David Chaston joins the call for KiwiSavers to move investments in default funds elsewhere, unless they’re nearing retirement

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By David Chaston

As KiwiSaver moves into its second decade of investing, a debate has broken out about the wisdom of leaving your investment in default funds.

Some see the essential risk being that low returns are being eaten up by fees.

And there are important investing lessons and experience to be gained by taking an interest in your skin in the game.

Others, such as industry players, like the idea of encouraging members to shift to more profitable funds, ones that can justify higher fees. ANZ has been vocal recently in front-footing the call for members not to use default schemes for anything other than to park funds before a move to better arrangements.

But with 10 years’ history, a 10 year track record, how have these low cost default funds performed on an after-all-taxes, after-all-fees basis?

The answer is, not bad at all. In fact the better ones have delivered returns in excess of 4% on that basis. But they have been helped by a period where there have been strong bond market gains. As high interest rates fell (the OCR was 8.25% when KiwiSaver was born), bond values zoomed higher giving fixed income investors unique gains.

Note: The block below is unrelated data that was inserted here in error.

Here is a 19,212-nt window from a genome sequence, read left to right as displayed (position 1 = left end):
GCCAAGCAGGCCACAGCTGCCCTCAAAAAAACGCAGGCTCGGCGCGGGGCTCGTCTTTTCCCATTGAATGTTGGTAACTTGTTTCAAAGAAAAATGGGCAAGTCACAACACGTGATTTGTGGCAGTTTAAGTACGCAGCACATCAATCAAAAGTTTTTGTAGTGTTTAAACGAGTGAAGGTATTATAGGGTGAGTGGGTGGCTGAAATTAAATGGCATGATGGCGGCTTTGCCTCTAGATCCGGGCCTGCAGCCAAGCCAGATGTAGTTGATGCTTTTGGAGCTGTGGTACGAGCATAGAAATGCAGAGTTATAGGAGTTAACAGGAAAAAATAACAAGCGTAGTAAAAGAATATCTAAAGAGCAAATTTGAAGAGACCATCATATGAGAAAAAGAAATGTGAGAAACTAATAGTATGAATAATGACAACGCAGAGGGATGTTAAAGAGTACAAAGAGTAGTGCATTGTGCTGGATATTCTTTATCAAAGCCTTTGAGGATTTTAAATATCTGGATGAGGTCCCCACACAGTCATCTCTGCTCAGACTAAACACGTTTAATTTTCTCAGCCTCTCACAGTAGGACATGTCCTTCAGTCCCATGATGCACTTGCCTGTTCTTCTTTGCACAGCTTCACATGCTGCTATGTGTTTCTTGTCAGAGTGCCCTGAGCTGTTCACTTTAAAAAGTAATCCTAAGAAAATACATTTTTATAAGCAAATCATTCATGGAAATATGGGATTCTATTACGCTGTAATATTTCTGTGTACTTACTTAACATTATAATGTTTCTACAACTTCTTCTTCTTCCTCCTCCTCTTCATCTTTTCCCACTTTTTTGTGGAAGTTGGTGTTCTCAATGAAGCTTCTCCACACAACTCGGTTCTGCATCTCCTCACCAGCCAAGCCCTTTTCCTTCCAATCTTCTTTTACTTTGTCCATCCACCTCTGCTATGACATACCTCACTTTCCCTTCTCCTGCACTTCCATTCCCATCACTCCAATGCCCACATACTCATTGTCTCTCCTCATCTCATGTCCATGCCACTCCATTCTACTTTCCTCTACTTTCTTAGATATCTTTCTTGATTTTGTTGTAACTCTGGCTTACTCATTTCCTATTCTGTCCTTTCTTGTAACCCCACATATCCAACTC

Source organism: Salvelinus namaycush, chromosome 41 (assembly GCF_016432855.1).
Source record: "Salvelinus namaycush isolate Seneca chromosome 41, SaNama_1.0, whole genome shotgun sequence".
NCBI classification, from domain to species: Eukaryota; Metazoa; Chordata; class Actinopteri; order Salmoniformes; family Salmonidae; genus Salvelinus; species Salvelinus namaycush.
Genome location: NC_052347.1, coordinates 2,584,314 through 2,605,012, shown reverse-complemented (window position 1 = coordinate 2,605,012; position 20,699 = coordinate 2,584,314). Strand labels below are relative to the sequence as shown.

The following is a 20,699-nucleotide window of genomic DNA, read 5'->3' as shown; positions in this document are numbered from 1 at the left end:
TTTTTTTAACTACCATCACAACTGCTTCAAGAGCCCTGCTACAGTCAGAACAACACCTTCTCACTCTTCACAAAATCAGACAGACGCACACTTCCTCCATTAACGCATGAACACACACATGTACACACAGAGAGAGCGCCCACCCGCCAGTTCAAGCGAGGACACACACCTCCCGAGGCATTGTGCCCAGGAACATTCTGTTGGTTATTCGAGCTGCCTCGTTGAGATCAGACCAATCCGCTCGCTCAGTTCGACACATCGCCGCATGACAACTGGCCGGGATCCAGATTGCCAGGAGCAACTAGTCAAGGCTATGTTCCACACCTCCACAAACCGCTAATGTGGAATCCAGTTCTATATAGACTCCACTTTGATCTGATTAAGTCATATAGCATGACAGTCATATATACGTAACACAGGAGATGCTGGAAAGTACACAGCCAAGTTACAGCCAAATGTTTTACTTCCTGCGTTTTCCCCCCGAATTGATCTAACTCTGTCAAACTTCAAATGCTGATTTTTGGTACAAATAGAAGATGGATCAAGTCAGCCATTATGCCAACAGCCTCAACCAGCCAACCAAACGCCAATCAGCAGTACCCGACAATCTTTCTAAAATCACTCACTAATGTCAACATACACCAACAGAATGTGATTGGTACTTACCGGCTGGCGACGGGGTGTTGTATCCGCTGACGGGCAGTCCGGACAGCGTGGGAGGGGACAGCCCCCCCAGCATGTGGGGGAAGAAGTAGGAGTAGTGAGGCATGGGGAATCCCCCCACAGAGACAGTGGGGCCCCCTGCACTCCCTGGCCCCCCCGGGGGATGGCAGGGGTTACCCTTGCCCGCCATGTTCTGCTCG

But that time is over. If interest rates rise – especially internationally – that effect will reverse and there will be bond losses. Conservative default funds are vulnerable.

Given that about a third of default KiwiSaver funds are held in cash, and cash gives very low returns these days – and that fund managers don’t invest anything anywhere without fees attaching – the cash position of any fund’s holding will be a drag on future returns.

(And that is not to overlook the conflict-of-interest that may exist where cash funds are just ‘invested’ in the fund manager’s own term deposits.)

So, this ‘cash’ drag will be on top of the bond risk – and bonds make up almost half of the exposure in KiwiSaver default funds.

It is no surprise that returns for KiwiSaver default funds are sagging. Our last three years’ look shows that clearly (see the table below). And we expect that to deteriorate from here.

So we are joining the call for members to move investments in default funds to other options. Which ones? Well, we will deal with that question in another review (due soon), but suffice to say that it will involve going out the risk curve. Yes, involve taking on “more risk”.

If you think that is not for you, you should read on.

My guess is that you see yourself as risk averse. You would rather have the certainty of not having to worry about potential losses of your hard earned savings. But you need to know that you are thinking about this wrong.

Very wrong.

All investment involves risk – even ‘cash’ or ‘default KiwiSaver’ funds. You need to understand risk better.

Many people fear a loss far more than they appreciate a gain. Psychology suggests it is a 3:1 relationship – you will be more than three times as worried about a loss than appreciate an equivalent gain. That is illogical of course, but it is the way some of us are wired. If you can’t get your head around that to see gains as equally beneficial as losses detrimental, you are not an investor and you can’t make rational investment decisions. You should get someone else to handle your money. Seriously.